Two circles of equal radius touch at P. One circle is fixed whilst the other moves, rolling without slipping, all the way round. How many times does the moving coin revolve before returning to P?

Ask a friend to choose a number between 1 and 63. By identifying which of the six cards contains the number they are thinking of it is easy to tell them what the number is.

Euler discussed whether or not it was possible to stroll around Koenigsberg crossing each of its seven bridges exactly once. Experiment with different numbers of islands and bridges.

We can show that (x + 1)² = x² + 2x + 1 by considering the area of an (x + 1) by (x + 1) square. Show in a similar way that (x + 2)² = x² + 4x + 4

It's easy to work out the areas of most squares that we meet, but what if they were tilted?

A counter is placed in the bottom right hand corner of a grid. You toss a coin and move the star according to the following rules: ... What is the probability that you end up in the top left-hand. . . .

A game for two people, or play online. Given a target number, say 23, and a range of numbers to choose from, say 1-4, players take it in turns to add to the running total to hit their target.

Show how this pentagonal tile can be used to tile the plane and describe the transformations which map this pentagon to its images in the tiling.

Use Excel to explore multiplication of fractions.

Try entering different sets of numbers in the number pyramids. How does the total at the top change?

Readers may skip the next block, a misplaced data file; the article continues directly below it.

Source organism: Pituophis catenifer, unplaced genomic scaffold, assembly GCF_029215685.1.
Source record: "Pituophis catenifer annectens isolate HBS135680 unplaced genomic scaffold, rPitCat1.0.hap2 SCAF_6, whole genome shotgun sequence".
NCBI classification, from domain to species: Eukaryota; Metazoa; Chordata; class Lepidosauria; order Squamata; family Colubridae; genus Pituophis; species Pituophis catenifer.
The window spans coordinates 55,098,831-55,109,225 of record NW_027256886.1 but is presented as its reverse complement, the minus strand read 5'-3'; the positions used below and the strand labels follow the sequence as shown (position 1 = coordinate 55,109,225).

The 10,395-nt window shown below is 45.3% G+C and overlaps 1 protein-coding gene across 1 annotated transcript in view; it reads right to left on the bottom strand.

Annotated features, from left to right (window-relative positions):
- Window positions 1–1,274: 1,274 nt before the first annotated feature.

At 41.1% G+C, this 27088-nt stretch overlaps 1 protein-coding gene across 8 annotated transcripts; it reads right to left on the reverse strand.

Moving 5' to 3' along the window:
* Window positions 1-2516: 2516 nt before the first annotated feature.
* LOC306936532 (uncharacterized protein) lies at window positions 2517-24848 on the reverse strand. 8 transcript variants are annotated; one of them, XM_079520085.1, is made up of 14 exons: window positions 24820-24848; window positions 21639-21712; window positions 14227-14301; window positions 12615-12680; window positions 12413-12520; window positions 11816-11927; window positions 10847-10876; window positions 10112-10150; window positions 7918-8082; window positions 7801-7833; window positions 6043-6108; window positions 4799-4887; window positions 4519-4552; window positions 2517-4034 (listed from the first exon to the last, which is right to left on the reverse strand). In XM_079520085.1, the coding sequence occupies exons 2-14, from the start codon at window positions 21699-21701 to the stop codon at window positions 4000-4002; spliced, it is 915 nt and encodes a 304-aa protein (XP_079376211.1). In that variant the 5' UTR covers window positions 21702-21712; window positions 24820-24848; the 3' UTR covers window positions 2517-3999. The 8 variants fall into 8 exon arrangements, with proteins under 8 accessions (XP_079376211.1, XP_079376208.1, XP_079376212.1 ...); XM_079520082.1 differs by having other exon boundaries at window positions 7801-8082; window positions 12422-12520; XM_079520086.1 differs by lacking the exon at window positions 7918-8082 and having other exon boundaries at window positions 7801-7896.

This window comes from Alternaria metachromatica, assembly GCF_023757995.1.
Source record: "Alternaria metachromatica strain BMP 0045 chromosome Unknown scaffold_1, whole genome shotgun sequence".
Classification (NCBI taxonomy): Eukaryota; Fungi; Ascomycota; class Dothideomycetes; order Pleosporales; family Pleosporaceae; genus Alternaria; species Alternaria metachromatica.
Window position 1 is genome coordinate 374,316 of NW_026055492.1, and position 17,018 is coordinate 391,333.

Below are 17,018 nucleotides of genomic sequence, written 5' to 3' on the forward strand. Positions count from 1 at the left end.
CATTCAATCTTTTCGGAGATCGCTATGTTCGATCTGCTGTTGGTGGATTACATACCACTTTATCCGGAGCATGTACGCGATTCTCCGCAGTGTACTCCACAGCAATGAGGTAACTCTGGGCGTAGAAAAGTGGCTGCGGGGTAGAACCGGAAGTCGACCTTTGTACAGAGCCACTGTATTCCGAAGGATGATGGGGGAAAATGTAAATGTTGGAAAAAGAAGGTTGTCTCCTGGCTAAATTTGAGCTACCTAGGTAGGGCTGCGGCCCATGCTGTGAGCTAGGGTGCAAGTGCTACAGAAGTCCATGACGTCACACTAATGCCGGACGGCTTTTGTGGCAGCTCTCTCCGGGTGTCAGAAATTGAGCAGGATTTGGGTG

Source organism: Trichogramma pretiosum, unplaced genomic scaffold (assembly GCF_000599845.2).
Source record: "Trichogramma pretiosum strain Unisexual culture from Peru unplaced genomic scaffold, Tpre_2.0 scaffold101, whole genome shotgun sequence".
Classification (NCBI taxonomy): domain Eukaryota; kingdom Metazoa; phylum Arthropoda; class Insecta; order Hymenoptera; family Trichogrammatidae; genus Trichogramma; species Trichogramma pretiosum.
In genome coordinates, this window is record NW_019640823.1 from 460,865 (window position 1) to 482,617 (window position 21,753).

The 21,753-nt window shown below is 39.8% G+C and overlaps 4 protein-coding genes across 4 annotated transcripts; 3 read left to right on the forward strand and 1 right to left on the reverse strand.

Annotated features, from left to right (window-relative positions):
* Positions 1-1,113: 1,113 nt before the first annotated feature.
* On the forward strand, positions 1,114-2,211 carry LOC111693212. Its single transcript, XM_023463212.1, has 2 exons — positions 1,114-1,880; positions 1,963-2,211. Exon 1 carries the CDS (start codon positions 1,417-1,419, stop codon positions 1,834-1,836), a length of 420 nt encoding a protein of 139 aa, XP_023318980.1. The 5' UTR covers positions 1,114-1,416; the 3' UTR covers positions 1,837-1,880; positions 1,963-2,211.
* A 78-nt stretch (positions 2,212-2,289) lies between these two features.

Which dilutions can you make using only 10ml pipettes?

Can you explain the strategy for winning this game with any target?

A simple spinner that is equally likely to land on Red or Black. Useful if tossing a coin, dropping it, and rummaging about on the floor have lost their appeal. Needs a modern browser; if IE then at. . . .

The computer has made a rectangle and will tell you the number of spots it uses in total. Can you find out where the rectangle is?

Use this animation to experiment with lotteries. Choose how many balls to match, how many are in the carousel, and how many draws to make at once.

This game challenges you to locate hidden triangles in The White Box by firing rays and observing where the rays exit the Box.

Here is a chance to play a fractions version of the classic Countdown Game.

Here is a chance to play a version of the classic Countdown Game.

Use your skill and knowledge to place various scientific lengths in order of size. Can you judge the length of objects with sizes ranging from 1 Angstrom to 1 million km with no wrong attempts?

Can you put the 25 coloured tiles into the 5 x 5 square so that no column, no row and no diagonal line have tiles of the same colour in them?

How good are you at finding the formula for a number pattern ?

This set of resources for teachers offers interactive environments to support work on loci at Key Stage 4.

Can you find a relationship between the number of dots on the circle and the number of steps that will ensure that all points are hit?

Can you find the pairs that represent the same amount of money?

Can you beat the computer in the challenging strategy game?